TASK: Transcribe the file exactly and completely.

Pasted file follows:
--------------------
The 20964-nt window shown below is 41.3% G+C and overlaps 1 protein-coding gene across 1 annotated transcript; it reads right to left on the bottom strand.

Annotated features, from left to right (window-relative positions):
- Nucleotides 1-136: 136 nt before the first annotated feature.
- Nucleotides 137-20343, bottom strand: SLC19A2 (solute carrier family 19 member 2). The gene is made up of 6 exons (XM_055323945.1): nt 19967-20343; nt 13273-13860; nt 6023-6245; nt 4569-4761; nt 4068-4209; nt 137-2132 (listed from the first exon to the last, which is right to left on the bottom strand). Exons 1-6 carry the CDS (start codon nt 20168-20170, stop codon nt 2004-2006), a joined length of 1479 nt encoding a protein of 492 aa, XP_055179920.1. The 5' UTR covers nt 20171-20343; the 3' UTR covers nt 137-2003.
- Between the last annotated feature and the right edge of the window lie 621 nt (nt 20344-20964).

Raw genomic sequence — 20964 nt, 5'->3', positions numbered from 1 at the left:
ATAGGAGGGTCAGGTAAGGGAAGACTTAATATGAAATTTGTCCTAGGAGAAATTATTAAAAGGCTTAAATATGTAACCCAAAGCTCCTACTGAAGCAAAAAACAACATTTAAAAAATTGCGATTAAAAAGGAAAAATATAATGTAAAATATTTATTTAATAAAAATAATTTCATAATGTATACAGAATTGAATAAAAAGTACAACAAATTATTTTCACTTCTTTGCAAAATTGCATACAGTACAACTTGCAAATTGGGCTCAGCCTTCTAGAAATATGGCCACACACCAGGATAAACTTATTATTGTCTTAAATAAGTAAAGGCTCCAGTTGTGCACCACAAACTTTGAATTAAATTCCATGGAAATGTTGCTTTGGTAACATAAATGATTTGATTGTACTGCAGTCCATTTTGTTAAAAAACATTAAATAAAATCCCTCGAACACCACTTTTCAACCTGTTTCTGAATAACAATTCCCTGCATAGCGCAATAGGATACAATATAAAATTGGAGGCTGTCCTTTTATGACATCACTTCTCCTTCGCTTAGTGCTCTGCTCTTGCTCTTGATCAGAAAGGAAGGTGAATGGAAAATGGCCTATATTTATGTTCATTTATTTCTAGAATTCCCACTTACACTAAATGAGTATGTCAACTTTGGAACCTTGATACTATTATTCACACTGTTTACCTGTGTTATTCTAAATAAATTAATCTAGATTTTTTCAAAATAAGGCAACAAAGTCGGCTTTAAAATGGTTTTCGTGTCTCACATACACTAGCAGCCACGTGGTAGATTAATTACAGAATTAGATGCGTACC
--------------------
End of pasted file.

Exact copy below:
The 20964-nt window shown below is 41.3% G+C and overlaps 1 protein-coding gene across 1 annotated transcript; it reads right to left on the bottom strand.

Annotated features, from left to right (window-relative positions):
- Nucleotides 1-136: 136 nt before the first annotated feature.
- Nucleotides 137-20343, bottom strand: SLC19A2 (solute carrier family 19 member 2). The gene is made up of 6 exons (XM_055323945.1): nt 19967-20343; nt 13273-13860; nt 6023-6245; nt 4569-4761; nt 4068-4209; nt 137-2132 (listed from the first exon to the last, which is right to left on the bottom strand). Exons 1-6 carry the CDS (start codon nt 20168-20170, stop codon nt 2004-2006), a joined length of 1479 nt encoding a protein of 492 aa, XP_055179920.1. The 5' UTR covers nt 20171-20343; the 3' UTR covers nt 137-2003.
- Between the last annotated feature and the right edge of the window lie 621 nt (nt 20344-20964).

Raw genomic sequence — 20964 nt, 5'->3', positions numbered from 1 at the left:
ATAGGAGGGTCAGGTAAGGGAAGACTTAATATGAAATTTGTCCTAGGAGAAATTATTAAAAGGCTTAAATATGTAACCCAAAGCTCCTACTGAAGCAAAAAACAACATTTAAAAAATTGCGATTAAAAAGGAAAAATATAATGTAAAATATTTATTTAATAAAAATAATTTCATAATGTATACAGAATTGAATAAAAAGTACAACAAATTATTTTCACTTCTTTGCAAAATTGCATACAGTACAACTTGCAAATTGGGCTCAGCCTTCTAGAAATATGGCCACACACCAGGATAAACTTATTATTGTCTTAAATAAGTAAAGGCTCCAGTTGTGCACCACAAACTTTGAATTAAATTCCATGGAAATGTTGCTTTGGTAACATAAATGATTTGATTGTACTGCAGTCCATTTTGTTAAAAAACATTAAATAAAATCCCTCGAACACCACTTTTCAACCTGTTTCTGAATAACAATTCCCTGCATAGCGCAATAGGATACAATATAAAATTGGAGGCTGTCCTTTTATGACATCACTTCTCCTTCGCTTAGTGCTCTGCTCTTGCTCTTGATCAGAAAGGAAGGTGAATGGAAAATGGCCTATATTTATGTTCATTTATTTCTAGAATTCCCACTTACACTAAATGAGTATGTCAACTTTGGAACCTTGATACTATTATTCACACTGTTTACCTGTGTTATTCTAAATAAATTAATCTAGATTTTTTCAAAATAAGGCAACAAAGTCGGCTTTAAAATGGTTTTCGTGTCTCACATACACTAGCAGCCACGTGGTAGATTAATTACAGAATTAGATGCGTACC